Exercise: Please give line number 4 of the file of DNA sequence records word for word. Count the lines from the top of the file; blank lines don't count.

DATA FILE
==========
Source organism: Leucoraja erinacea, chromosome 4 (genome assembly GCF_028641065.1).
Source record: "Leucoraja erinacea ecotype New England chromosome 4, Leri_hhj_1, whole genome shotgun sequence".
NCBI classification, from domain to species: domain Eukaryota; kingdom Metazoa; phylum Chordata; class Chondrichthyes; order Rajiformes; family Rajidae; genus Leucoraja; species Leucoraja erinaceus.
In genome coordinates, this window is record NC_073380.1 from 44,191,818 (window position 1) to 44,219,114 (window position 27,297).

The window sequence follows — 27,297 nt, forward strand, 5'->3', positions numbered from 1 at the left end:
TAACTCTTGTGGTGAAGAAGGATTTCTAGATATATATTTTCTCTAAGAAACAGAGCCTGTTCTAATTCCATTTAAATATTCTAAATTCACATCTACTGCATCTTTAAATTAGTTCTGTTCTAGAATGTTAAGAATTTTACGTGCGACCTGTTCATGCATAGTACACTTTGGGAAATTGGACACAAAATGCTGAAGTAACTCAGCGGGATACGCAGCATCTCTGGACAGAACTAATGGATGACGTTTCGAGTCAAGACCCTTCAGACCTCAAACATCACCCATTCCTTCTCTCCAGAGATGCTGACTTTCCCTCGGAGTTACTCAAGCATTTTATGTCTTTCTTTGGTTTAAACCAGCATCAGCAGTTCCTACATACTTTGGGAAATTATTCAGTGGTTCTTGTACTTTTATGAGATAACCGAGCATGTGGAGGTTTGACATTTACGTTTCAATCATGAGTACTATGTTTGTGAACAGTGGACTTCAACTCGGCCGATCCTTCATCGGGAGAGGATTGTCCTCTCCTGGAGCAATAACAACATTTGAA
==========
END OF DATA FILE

In genome coordinates, this window is record NC_073380.1 from 44,191,818 (window position 1) to 44,219,114 (window position 27,297).